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Topic: Essentials tips to include in article about making a wedding dress  (Read 938 times)
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« on: March 20, 2007 10:21:29 PM »

Hi everyone.
   I work for my college newspaper and along with our regular paper we also publish "guides" such as graduation guide and wedding guide. I'm writing an article for the wedding guide about making your own wedding dress (as a former apparel design major and current journalism major and editor I am very excited about this) and just wanted to see if anyone had some absolutely essential tips or techniques that you feel must be included. It's not going to be too in-depth, as space won't permit, but I hope to cover pattern selection, fabric options, and general sewing/cutting tips.
So, anything you feel potential dress-makers must know?
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« Reply #1 on: March 20, 2007 10:46:08 PM »

how about dressing for your body type? that seems to be an area of confusion/mistake for most people. it's always a shame when someone highlights their worst feature and can't understand why they look and feel bad about it...


Looking for dead pointe shoes.
« Reply #2 on: March 21, 2007 12:10:10 PM »

Allow enough ease to let the dress out if adjustments need to be made before the big day. 
« Reply #3 on: March 22, 2007 06:18:11 PM »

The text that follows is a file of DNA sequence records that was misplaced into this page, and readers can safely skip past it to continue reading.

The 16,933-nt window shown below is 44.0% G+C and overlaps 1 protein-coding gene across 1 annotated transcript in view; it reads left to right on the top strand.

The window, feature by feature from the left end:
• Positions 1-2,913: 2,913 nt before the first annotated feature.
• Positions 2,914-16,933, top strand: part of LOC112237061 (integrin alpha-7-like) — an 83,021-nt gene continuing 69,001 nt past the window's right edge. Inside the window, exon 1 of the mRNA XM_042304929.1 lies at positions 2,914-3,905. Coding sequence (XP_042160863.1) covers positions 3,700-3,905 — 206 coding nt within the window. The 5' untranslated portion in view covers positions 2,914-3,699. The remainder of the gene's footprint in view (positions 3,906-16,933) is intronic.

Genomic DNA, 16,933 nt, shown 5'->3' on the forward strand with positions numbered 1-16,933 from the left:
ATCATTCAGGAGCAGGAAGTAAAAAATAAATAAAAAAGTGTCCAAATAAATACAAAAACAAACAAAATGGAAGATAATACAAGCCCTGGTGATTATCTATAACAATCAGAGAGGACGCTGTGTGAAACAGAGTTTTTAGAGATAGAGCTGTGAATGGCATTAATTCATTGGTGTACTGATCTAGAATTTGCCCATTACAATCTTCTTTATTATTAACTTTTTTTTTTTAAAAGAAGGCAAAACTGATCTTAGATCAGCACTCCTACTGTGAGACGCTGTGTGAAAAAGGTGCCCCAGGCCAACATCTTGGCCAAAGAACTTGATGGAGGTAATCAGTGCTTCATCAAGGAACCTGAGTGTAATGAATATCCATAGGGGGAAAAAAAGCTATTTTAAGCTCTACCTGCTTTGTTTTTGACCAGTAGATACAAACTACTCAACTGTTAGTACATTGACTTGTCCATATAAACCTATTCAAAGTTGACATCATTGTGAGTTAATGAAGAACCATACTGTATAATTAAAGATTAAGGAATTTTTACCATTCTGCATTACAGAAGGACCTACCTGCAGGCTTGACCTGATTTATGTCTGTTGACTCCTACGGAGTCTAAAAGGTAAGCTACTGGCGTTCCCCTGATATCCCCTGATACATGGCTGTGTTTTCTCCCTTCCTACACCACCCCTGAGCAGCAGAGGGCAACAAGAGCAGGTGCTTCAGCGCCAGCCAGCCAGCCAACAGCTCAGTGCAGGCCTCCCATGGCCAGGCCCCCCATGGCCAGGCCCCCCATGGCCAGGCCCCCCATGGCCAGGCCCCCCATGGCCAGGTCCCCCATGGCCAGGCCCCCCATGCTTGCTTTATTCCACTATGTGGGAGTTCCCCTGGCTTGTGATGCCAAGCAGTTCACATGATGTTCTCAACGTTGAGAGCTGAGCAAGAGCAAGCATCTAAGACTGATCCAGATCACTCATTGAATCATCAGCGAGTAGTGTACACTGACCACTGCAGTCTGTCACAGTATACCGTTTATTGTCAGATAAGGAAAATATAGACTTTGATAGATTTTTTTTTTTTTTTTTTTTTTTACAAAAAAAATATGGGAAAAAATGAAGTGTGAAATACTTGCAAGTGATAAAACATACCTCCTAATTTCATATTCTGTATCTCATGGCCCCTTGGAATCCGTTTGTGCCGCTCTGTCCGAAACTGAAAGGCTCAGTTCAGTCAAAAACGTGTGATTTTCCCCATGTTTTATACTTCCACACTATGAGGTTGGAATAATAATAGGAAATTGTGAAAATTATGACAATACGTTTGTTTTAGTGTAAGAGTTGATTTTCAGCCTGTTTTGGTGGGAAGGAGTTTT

If you are able to do, build in a bra.  I was able to buy a very well made designer dress for my rehearsal dinner dress.  It was silk brocade and strapless.   While I'm well-endowed, I hate tugging at strapless bodices.  Anyway, it had a built-in bra, which had separate bra hooks inside (not just the zipper closure), and MAN, it held up well!  I'm going to wear it to future events, too!

Also, for making your own wedding dress, stick within your own sewing level.  If you're a beginner seamstress, don't try to do a very fitted pattern -- go towards flowing, or shapeless (of course, still flattering).  And, speaking as a seamstress who wouldn't go near making her own dress, only try to make tailored fitted dresses if you're really comfortable with nips and tucks and lots of tailoring. 


Mama to baby twins.  Frantic crafter while they nap!

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« Reply #4 on: March 22, 2007 06:29:46 PM »

And start early! You don't want to be stressed out about finishing your dress and every other wedding thing too.

Goodbye Tucson! I will miss how everything dried so quickly!
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« Reply #5 on: March 22, 2007 09:11:10 PM »

Especially if you're a novice sew-er, make a mockup out of cheap fabric before you cut into the real thing-- and try to find a fabric that drapes the same way as the fashion fabric you want to use.  And don't be afraid of silk!  There are lots of places (especially online) to find inexpensive silk fabric, and it looks much better than synthetics, especially on brides.
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